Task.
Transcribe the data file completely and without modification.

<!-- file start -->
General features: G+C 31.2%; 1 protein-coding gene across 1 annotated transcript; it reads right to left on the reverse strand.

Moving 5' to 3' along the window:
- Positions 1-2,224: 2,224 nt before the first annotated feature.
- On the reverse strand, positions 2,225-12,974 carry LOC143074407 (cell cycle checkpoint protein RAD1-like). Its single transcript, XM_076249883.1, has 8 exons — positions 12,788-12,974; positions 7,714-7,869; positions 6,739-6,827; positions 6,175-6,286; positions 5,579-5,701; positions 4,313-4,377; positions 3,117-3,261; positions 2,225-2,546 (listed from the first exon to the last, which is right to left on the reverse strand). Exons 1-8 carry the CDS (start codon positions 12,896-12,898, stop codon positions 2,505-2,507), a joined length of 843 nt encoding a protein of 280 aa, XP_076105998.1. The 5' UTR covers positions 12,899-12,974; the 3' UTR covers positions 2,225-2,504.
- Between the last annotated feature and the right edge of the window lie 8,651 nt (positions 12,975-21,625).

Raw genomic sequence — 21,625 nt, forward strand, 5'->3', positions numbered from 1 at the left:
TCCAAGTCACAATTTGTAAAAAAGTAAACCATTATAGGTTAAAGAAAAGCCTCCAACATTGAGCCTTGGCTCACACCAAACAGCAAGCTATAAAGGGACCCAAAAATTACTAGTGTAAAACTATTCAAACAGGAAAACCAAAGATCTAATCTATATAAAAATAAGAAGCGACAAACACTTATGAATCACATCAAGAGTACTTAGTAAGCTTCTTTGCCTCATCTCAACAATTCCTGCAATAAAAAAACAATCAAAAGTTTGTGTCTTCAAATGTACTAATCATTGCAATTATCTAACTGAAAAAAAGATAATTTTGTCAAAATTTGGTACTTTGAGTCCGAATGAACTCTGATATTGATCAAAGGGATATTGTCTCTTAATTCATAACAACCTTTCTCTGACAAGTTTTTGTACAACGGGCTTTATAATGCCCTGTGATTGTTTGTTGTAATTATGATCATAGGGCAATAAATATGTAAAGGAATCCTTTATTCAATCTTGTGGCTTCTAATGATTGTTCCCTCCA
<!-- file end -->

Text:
General features: G+C 31.2%; 1 protein-coding gene across 1 annotated transcript; it reads right to left on the reverse strand.

Moving 5' to 3' along the window:
- Positions 1-2,224: 2,224 nt before the first annotated feature.
- On the reverse strand, positions 2,225-12,974 carry LOC143074407 (cell cycle checkpoint protein RAD1-like). Its single transcript, XM_076249883.1, has 8 exons — positions 12,788-12,974; positions 7,714-7,869; positions 6,739-6,827; positions 6,175-6,286; positions 5,579-5,701; positions 4,313-4,377; positions 3,117-3,261; positions 2,225-2,546 (listed from the first exon to the last, which is right to left on the reverse strand). Exons 1-8 carry the CDS (start codon positions 12,896-12,898, stop codon positions 2,505-2,507), a joined length of 843 nt encoding a protein of 280 aa, XP_076105998.1. The 5' UTR covers positions 12,899-12,974; the 3' UTR covers positions 2,225-2,504.
- Between the last annotated feature and the right edge of the window lie 8,651 nt (positions 12,975-21,625).

Raw genomic sequence — 21,625 nt, forward strand, 5'->3', positions numbered from 1 at the left:
TCCAAGTCACAATTTGTAAAAAAGTAAACCATTATAGGTTAAAGAAAAGCCTCCAACATTGAGCCTTGGCTCACACCAAACAGCAAGCTATAAAGGGACCCAAAAATTACTAGTGTAAAACTATTCAAACAGGAAAACCAAAGATCTAATCTATATAAAAATAAGAAGCGACAAACACTTATGAATCACATCAAGAGTACTTAGTAAGCTTCTTTGCCTCATCTCAACAATTCCTGCAATAAAAAAACAATCAAAAGTTTGTGTCTTCAAATGTACTAATCATTGCAATTATCTAACTGAAAAAAAGATAATTTTGTCAAAATTTGGTACTTTGAGTCCGAATGAACTCTGATATTGATCAAAGGGATATTGTCTCTTAATTCATAACAACCTTTCTCTGACAAGTTTTTGTACAACGGGCTTTATAATGCCCTGTGATTGTTTGTTGTAATTATGATCATAGGGCAATAAATATGTAAAGGAATCCTTTATTCAATCTTGTGGCTTCTAATGATTGTTCCCTCCA